Suit Provisions in most insurance policies will give the policyholder one year from the date of loss to file a suit or claim. Date of loss typically is the date the meth lab was discovered or busted by the state or local law enforcement agency. You should get a written copy of the report from the local or state police agency who busted the meth lab which will have the date the meth lab was busted. You want to notify your insurance company of your claim as soon as you have received the letter from your local law enforcement agency or local health department. Typically, insurance companies will not reimburse the policyholder for any costs incurred or paid out before the date of notice was given to the insurance company. Therefore, before you hire a company to do any testing or decontamination work, you should provide notice of your claim to your insurance company first.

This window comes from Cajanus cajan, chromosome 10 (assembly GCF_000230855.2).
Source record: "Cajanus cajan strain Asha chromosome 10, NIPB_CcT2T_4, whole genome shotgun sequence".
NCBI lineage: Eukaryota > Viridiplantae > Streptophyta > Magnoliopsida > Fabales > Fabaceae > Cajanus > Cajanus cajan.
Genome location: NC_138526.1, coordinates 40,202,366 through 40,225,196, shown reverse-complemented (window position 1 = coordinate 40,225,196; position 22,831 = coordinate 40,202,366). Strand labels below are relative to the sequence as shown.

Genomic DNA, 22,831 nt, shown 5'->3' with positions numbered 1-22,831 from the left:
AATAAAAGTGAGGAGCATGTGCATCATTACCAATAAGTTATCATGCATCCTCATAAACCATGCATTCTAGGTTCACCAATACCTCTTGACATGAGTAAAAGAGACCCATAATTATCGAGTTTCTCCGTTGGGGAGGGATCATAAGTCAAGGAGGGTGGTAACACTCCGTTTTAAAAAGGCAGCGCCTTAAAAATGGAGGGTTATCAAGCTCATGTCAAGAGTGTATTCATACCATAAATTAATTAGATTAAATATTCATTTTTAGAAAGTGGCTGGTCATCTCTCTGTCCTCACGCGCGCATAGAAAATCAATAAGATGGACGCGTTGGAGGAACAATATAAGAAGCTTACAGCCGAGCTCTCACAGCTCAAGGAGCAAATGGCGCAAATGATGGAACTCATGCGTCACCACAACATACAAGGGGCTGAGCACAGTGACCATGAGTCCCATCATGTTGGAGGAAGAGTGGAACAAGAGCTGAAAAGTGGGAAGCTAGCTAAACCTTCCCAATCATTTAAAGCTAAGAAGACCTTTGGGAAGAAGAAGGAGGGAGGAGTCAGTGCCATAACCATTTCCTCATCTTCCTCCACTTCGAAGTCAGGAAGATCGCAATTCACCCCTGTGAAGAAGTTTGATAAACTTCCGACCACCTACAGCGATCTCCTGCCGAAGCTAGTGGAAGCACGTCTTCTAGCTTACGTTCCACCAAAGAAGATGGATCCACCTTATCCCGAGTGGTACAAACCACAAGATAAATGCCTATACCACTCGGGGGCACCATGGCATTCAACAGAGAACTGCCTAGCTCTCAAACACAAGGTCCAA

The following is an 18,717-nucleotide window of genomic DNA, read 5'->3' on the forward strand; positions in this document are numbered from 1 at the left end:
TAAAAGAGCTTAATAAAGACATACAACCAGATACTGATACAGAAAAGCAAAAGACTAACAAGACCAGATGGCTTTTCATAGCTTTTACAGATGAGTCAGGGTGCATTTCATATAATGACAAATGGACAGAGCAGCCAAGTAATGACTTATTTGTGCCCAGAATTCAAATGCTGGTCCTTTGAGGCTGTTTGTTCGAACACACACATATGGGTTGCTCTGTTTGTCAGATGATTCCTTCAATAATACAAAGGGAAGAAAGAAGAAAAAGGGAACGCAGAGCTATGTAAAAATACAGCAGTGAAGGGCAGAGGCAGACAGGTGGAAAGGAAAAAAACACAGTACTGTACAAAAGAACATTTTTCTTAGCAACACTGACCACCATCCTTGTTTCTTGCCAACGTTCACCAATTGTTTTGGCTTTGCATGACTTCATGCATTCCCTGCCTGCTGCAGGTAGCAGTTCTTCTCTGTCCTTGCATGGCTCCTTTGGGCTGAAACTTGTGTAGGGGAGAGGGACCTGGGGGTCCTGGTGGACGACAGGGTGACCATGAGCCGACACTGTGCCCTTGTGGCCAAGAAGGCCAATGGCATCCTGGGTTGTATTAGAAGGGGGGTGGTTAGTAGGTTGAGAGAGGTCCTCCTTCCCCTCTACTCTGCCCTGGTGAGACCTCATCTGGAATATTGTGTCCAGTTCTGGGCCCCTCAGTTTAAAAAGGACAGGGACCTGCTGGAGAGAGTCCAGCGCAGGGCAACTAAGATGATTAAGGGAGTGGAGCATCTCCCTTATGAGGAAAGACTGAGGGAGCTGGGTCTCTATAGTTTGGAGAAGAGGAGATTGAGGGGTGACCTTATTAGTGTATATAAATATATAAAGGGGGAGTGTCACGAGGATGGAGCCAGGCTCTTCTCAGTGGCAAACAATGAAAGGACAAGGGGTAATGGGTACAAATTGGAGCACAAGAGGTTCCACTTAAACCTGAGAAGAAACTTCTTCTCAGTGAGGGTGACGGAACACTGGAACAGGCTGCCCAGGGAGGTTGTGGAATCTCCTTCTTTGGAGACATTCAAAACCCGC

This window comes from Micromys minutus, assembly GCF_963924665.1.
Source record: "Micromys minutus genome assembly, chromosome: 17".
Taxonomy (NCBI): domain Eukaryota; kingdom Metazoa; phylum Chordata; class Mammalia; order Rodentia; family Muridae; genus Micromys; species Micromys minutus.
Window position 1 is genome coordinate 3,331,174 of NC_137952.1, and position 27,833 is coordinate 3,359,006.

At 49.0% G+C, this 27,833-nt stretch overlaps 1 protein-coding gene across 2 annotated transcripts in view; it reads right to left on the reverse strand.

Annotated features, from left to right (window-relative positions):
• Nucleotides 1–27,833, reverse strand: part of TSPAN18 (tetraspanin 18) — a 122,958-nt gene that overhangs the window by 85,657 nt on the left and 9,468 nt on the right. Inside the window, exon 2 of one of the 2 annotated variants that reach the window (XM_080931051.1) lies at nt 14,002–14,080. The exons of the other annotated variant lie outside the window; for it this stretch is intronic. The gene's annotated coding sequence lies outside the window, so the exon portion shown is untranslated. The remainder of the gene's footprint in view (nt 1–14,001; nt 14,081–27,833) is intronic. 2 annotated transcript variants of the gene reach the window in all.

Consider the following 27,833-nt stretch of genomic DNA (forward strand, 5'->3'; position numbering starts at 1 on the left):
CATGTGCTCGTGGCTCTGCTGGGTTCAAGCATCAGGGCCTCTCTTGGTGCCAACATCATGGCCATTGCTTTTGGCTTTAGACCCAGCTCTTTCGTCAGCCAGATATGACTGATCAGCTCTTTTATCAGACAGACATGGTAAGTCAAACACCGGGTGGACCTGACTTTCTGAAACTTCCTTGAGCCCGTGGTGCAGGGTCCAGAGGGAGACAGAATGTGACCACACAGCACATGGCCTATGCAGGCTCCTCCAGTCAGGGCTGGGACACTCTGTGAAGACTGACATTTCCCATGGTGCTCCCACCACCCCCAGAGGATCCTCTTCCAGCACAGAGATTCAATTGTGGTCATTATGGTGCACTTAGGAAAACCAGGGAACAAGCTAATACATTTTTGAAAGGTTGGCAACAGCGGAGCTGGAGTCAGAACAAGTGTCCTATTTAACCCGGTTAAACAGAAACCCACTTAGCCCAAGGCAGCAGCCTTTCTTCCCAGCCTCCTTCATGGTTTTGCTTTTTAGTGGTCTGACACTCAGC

The Meth Solution
For complete details on insurance coverage for meth lab testing and cleanup, order the book “The Meth Solution,” where in Chapter 3 Donetta J. Held interviewed attorney Tonya Bond of Plews Shadley Racher & Braun, who specializes in meth lab insurance coverage.